Importance: Administration of anti-programmed cell death protein 1 (anti-PD-1) is now standard therapy in advanced non-small cell lung cancer (NSCLC). However, immune checkpoint inhibitors, including anti-PD-1, have not been assessed in patients with subclinical disease with advanced NSCLC, and no useful clinical biomarkers have been associated with immune-related adverse events (irAEs) among these patients treated with anti-PD-1.
Objective: To assess the safety and efficacy of anti-PD-1 treatment in patients with subclinical disease with advanced NSCLC and with or without preexisting autoimmune markers, including rheumatoid factor, antinuclear antibody, antithyroglobulin, and antithyroid peroxidase; and to assess potential clinical biomarkers that may be meaningfully and conveniently associated with clinical benefit or with irAEs following anti-PD-1 treatment.
Design, setting, and participants: This medical records analysis retrospectively evaluated 137 patients who received nivolumab or pembrolizumab monotherapy at Sendai Kousei Hospital in Japan between January 2016 and January 2018. Treatment efficacy and irAEs were evaluated along with candidate factors that may be associated with irAEs.
Exposures: Absence or presence of specific autoimmune markers and antibodies before treatment.
Main outcomes and measures: Preexisting antibodies and autoimmune markers, progression-free survival (PFS), and irAEs.
Results: Of 137 patients with advanced NSCLC, 105 were men, the median age was 68 (range, 36-88) years, 99 underwent nivolumab monotherapy, 38 underwent pembrolizumab monotherapy, and 134 had an Eastern Cooperative Oncology Group performance status of 0 or 1. The median PFS was 6.5 (95% CI, 4.4-12.9) months among patients with examined preexisting antibodies and 3.5 (95% CI, 2.4-4.1) months among patients without, suggesting significantly better prognosis in the former. The hazard ratio for disease progression or death in the presence of the examined preexisting antibodies was 0.53 (95% CI, 0.36-0.79; P = .002). The PFS was significantly longer among patients with any preexisting antibodies than among those without. The examined preexisting antibodies (48 patients [73%]) and rheumatoid factor (26 patients [39%]) were more common among patients who developed irAEs. Multivariate analysis indicated that the presence of the examined preexisting antibodies was independently associated with irAEs (odds ratio, 3.25; 95% CI, 1.59-6.65; P = .001). Skin reactions were more frequent among patients with preexisting rheumatoid factor (47% vs 24%, P = .02), whereas thyroid dysfunction was more frequent among patients with preexisting antithyroid antibodies (20% vs 1%, P < .001).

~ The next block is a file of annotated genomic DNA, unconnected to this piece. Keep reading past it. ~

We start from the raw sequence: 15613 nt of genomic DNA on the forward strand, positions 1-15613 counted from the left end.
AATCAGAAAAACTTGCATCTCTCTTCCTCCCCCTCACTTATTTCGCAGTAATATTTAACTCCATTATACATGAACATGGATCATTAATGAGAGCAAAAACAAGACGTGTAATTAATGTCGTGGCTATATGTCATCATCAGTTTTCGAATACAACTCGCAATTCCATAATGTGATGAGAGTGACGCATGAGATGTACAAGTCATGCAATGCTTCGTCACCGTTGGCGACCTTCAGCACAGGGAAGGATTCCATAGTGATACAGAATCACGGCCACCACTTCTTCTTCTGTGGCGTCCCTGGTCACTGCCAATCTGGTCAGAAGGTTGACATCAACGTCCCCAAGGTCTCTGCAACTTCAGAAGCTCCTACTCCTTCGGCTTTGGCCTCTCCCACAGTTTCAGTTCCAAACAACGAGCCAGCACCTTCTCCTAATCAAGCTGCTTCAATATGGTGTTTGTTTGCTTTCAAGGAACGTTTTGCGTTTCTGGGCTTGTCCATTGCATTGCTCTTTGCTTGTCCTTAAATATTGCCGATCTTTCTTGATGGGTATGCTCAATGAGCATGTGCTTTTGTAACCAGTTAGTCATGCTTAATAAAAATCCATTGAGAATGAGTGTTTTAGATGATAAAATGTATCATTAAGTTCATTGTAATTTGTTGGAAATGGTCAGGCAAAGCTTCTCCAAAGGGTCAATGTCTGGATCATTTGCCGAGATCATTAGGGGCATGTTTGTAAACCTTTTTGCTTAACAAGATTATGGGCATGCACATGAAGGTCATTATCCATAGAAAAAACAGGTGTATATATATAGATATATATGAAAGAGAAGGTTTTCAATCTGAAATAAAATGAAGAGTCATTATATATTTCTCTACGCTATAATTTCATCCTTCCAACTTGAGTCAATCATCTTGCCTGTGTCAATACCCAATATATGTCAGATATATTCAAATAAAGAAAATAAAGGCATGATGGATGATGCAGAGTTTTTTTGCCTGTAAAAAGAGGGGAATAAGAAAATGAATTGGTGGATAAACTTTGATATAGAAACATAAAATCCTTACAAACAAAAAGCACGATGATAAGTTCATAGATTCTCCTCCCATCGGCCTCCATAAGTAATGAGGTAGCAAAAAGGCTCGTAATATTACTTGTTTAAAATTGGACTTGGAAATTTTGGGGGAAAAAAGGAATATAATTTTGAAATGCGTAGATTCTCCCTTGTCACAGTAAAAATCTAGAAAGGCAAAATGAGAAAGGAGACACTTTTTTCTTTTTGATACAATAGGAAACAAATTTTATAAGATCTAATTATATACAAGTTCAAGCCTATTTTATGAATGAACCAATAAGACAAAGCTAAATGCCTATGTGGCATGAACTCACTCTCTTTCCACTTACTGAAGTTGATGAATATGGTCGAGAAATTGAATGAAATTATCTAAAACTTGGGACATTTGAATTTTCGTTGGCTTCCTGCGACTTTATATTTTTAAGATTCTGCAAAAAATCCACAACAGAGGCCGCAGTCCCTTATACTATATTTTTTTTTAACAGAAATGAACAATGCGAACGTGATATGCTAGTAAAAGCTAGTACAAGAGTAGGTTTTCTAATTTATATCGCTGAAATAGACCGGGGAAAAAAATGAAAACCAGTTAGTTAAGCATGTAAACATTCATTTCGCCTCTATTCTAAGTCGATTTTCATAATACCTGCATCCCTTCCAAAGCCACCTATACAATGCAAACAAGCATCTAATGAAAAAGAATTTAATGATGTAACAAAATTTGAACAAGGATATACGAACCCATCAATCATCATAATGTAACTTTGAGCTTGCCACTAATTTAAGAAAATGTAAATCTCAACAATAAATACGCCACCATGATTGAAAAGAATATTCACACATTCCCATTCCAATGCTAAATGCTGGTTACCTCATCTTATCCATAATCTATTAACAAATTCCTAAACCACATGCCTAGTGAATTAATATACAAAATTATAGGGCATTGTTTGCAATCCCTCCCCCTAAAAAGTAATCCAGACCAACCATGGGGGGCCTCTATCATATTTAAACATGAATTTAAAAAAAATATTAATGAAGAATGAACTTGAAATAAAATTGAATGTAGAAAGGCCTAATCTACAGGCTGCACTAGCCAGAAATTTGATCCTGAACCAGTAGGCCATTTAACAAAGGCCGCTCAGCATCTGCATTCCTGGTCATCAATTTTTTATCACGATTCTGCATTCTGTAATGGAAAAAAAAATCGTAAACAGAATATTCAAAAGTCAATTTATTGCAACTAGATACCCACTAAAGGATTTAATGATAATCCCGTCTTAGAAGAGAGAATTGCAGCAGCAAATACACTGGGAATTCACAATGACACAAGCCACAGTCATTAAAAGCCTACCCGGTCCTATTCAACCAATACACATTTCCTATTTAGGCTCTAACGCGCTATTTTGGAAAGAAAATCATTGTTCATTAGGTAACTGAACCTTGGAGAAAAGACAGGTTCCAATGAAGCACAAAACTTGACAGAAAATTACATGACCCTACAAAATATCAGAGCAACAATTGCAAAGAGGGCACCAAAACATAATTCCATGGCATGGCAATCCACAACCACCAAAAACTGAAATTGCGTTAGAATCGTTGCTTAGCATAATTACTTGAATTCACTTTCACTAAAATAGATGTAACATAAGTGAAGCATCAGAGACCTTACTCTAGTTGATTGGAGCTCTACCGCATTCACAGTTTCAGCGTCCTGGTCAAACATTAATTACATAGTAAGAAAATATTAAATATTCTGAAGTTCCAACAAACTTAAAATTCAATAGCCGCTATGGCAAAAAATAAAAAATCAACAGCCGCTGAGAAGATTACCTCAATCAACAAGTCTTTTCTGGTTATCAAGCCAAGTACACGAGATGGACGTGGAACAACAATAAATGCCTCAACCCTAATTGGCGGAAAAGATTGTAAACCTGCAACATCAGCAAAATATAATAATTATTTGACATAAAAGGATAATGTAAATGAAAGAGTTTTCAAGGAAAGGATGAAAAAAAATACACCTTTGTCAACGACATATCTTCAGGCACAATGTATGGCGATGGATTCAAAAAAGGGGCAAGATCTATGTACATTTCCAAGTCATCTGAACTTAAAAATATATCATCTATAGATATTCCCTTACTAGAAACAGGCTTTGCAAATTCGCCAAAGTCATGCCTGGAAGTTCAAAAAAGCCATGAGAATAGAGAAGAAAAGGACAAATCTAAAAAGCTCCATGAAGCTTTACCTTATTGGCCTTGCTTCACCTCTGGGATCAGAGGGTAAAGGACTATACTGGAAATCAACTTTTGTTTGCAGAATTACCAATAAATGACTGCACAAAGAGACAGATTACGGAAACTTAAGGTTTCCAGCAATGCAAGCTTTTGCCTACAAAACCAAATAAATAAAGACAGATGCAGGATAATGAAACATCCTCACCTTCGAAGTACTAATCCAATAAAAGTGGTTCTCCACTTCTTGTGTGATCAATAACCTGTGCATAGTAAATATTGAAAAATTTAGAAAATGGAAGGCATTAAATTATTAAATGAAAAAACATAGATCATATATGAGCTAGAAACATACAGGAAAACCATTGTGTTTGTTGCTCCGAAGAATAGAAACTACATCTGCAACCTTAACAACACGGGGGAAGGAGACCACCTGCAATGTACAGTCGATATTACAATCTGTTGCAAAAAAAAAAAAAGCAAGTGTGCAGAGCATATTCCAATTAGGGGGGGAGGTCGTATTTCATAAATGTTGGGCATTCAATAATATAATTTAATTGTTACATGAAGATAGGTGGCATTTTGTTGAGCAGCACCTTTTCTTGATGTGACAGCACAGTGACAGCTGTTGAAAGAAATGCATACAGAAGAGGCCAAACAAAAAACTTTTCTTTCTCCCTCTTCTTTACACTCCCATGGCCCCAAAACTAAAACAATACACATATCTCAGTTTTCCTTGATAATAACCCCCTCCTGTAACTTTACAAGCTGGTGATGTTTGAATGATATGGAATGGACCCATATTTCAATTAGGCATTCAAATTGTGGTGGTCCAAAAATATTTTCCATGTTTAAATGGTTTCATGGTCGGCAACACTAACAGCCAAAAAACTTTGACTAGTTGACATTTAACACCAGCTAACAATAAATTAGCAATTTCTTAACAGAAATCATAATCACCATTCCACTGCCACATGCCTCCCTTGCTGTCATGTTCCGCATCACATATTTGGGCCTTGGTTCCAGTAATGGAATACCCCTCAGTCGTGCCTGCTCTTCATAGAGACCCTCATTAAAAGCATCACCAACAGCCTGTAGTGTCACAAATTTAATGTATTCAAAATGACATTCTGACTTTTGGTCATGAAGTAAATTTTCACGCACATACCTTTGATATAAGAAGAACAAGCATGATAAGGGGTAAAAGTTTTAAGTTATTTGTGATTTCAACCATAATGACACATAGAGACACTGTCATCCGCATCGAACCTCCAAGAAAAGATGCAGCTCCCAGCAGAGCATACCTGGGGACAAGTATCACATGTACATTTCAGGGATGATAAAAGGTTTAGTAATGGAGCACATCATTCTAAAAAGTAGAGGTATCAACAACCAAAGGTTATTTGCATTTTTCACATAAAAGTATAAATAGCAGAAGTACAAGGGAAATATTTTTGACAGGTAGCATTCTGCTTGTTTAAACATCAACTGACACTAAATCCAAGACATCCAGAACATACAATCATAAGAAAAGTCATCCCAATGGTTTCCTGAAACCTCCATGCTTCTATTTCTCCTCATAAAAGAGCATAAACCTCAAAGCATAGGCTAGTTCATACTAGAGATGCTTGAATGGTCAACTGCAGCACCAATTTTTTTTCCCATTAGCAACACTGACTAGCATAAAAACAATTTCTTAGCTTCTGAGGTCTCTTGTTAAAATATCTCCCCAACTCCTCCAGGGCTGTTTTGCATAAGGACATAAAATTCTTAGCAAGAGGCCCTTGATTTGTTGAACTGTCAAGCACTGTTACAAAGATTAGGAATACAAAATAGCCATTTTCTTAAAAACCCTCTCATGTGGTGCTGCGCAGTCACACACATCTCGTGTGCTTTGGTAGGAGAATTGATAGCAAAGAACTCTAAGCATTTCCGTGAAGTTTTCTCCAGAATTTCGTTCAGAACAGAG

Conclusions and relevance: The presence of the examined preexisting antibodies was associated with clinical benefit and with the development of irAEs in patients with NSCLC treated with nivolumab or pembrolizumab. Thus, the presence of these autoimmune markers may help determine the risk-benefit ratio for individual patients with NSCLC, maximizing therapeutic benefits while minimizing irAEs.